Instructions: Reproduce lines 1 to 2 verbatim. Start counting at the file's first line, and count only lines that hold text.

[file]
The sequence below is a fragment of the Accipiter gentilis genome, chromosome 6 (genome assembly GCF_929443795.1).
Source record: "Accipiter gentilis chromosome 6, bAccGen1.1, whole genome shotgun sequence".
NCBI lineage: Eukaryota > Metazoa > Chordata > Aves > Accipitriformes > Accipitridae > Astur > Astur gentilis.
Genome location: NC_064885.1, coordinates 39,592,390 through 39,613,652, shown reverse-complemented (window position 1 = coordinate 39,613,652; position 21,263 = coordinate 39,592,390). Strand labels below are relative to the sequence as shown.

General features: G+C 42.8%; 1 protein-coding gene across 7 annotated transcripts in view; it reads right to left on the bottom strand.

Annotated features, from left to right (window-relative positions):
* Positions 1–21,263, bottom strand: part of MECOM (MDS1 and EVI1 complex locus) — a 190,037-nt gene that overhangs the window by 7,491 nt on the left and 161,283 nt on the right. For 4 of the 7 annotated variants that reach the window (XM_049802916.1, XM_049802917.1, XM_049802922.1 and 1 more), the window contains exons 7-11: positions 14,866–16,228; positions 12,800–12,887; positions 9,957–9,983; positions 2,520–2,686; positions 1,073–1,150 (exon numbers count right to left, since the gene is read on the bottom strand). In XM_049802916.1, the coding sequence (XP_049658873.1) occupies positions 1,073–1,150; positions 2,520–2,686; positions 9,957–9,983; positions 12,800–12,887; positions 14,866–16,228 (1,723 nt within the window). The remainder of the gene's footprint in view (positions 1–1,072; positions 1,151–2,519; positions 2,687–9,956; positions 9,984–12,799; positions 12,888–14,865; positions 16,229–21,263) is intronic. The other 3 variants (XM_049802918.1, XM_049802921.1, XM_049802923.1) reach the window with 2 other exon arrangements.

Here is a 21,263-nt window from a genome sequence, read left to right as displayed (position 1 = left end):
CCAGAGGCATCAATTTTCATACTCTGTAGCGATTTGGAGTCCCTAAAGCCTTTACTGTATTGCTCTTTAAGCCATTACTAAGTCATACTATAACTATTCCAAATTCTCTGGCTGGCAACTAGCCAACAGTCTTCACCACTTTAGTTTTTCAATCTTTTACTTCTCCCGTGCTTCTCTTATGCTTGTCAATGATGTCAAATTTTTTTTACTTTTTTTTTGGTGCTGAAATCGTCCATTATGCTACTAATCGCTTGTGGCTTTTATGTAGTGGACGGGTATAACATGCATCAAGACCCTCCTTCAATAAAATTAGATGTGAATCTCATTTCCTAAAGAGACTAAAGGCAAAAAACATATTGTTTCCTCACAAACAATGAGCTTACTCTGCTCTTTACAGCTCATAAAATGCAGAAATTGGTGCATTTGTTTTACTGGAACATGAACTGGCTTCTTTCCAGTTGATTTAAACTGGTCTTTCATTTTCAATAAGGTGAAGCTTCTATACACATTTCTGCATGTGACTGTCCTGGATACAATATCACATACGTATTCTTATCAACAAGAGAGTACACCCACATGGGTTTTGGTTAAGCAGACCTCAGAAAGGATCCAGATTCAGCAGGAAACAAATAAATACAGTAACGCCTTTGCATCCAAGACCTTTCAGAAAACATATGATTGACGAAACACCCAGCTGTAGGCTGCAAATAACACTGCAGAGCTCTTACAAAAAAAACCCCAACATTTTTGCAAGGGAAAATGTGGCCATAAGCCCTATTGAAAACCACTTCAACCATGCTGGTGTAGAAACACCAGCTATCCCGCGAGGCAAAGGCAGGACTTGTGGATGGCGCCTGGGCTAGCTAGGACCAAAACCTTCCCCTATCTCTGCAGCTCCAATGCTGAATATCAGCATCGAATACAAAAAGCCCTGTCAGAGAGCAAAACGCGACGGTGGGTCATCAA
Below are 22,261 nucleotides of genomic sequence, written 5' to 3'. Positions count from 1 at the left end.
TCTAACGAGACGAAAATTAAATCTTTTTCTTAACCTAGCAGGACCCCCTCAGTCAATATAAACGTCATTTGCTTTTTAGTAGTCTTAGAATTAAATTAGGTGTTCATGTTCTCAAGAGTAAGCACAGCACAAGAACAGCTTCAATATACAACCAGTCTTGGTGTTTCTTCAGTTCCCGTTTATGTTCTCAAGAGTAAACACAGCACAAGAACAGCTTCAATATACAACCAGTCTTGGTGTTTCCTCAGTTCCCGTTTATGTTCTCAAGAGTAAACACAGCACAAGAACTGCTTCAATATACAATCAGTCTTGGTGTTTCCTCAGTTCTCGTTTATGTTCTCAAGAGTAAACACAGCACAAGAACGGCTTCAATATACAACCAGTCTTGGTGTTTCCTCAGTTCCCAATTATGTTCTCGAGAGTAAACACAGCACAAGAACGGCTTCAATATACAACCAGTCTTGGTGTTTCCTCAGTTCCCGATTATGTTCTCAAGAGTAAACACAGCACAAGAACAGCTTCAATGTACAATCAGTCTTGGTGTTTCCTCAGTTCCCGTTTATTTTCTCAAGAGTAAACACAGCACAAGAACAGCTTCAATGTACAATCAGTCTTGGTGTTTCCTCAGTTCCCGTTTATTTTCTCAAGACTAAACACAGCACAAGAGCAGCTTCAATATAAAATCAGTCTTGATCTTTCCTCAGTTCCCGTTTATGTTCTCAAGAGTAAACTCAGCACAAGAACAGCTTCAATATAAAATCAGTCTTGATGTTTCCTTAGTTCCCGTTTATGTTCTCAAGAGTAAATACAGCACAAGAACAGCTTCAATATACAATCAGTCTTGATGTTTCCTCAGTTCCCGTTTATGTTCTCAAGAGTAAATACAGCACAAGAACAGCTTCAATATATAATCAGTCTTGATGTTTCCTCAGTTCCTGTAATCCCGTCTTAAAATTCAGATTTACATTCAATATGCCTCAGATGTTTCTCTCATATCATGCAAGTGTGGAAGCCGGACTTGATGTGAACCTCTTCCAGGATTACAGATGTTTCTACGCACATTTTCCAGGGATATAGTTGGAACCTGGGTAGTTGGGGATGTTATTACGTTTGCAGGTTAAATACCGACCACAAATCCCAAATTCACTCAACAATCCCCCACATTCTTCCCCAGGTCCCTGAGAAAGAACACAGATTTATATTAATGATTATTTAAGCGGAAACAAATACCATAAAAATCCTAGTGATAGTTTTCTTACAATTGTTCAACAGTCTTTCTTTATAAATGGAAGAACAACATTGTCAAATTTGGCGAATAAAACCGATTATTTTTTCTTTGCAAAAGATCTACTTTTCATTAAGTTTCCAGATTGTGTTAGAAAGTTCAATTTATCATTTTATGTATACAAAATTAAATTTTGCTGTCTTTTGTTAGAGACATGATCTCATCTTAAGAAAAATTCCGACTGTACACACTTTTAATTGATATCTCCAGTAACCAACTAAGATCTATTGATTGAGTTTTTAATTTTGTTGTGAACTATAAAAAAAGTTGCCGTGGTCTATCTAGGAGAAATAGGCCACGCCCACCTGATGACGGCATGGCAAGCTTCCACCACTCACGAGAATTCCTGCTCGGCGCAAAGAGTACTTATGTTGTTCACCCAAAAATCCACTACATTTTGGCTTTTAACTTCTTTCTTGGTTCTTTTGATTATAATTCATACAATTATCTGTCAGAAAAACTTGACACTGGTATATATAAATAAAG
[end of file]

The sequence below is a fragment of the Accipiter gentilis genome, chromosome 6 (genome assembly GCF_929443795.1).
Source record: "Accipiter gentilis chromosome 6, bAccGen1.1, whole genome shotgun sequence".